How many songbirds fly to and fro in a Labour MP's garden?

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It sounds like a New Labour advert: nobody's got a bird garden like our Environment minister. But it's true.

It sounds like a New Labour advert: nobody's got a bird garden like our Environment minister. But it's true.

In the half-acre plot behind his house in Winterton, near Scunthorpe, Elliot Morley has at least 20 different species of wild birds breeding, from goldfinches to willow warblers, from stock doves to spotted flycatchers. There are probably few, if any, domestic gardens in Britain that can boast more.

While spin doctors could proclaim that this shows Labour's green ministers to be truly eco-friendly, it has to be said that Mr Morley's remarkable mini-nature reserve is not the result of any government policy. It is entirely down to his own lifelong enthusiasm as a birdwatcher.

The Minister for Fisheries, Water and Nature Protection is following in a long tradition of passionate ornithology among senior politicians, which goes back at least to Edward Grey, the Liberal foreign secretary before the First World War (the man who famously said, "The lights are going out all over Europe.") and has included such Tory grandees as Kenneth Clarke and Michael Heseltine.

But in his devotion to birds Mr Morley, Scunthorpe's MP and an Environment minister for the past six years, may well top them all, if his garden is anything to go by. It contains the nests of virtually all the common birds most people hope or expect to see on their lawns or in their shrubs, such as blackbirds, song thrushes, starlings and robins. (House sparrows breed nearby but not in the garden.) It also houses mistle thrushes, dunnocks and wrens, great tits and blue tits, chaffinches greenfinches and goldfinches, stock doves, collared doves and woodpigeons, willow warblers and blackcaps, spotted flycatchers, house martins and a pair of tawny owls.

Mr Morley suspects at least one other species – coal tits – may be breeding too, and he has high hopes that in future one of Britain's most threatened birds may also nest. That is the tree sparrow, which like its cousin the house sparrow, has crashed in numbers nationally, but even more disastrously, with a drop of more than 90 per cent in its population over the past few decades, probably largely because of intensive farming.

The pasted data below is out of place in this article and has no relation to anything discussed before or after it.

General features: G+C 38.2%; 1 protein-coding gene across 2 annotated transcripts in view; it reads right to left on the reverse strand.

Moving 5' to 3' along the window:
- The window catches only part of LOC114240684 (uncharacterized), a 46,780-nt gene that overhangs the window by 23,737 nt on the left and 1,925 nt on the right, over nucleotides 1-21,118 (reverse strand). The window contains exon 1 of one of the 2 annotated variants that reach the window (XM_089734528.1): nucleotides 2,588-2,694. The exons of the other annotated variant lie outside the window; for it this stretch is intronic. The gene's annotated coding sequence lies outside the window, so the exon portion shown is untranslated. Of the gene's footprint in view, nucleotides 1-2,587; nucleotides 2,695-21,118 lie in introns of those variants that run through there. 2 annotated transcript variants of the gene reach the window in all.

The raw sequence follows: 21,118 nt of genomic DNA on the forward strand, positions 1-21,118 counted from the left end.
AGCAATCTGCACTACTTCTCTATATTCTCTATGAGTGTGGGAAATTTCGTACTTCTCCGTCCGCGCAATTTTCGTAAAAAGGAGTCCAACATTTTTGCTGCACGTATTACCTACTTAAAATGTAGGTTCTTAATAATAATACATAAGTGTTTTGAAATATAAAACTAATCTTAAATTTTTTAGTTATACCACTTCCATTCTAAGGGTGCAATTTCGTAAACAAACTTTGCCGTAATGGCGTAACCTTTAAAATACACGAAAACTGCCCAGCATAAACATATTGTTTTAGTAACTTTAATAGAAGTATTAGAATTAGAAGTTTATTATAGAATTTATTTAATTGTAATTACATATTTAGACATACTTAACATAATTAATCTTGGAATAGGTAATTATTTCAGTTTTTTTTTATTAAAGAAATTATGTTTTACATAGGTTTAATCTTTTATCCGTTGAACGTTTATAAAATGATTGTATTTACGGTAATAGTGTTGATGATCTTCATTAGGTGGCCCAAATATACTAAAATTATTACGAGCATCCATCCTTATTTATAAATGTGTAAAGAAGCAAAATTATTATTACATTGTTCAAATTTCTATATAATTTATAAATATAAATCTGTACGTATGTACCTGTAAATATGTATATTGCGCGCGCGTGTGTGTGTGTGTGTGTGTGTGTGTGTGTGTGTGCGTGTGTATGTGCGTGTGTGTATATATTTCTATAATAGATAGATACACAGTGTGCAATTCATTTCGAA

These attractive birds with their chocolate-brown caps are regular visitors to the garden and Mr Morley is hopeful they may start breeding soon. But they are by no means the only visitors: at least another 25 species call in from time to time, including long-eared owls, bullfinches, long-tailed tits, goldcrests, treecreepers, pied wagtails and great spotted woodpeckers. So what's the secret?

First of all, the Morley garden starts out with some natural advantages. Set at the back of an old house, it is not only fairly large, it also contains a clump of large mature trees, which are the oldest and tallest not only in the village, but for some distance around. Mr Morley believes the lime, ash, yew, sycamores and horse chestnuts are visible and attractive to birds in the surrounding countryside as nesting places.

Secondly, Mr Morley manages the garden for birds, which means letting undergrowth and creeping plants grow freely everywhere.

Thirdly, he uses artificial encouragements as widely as possible, with 10 nest boxes and six bird feeders, with special seed mixes to attract different species and feeding continuing in summer as well as in winter.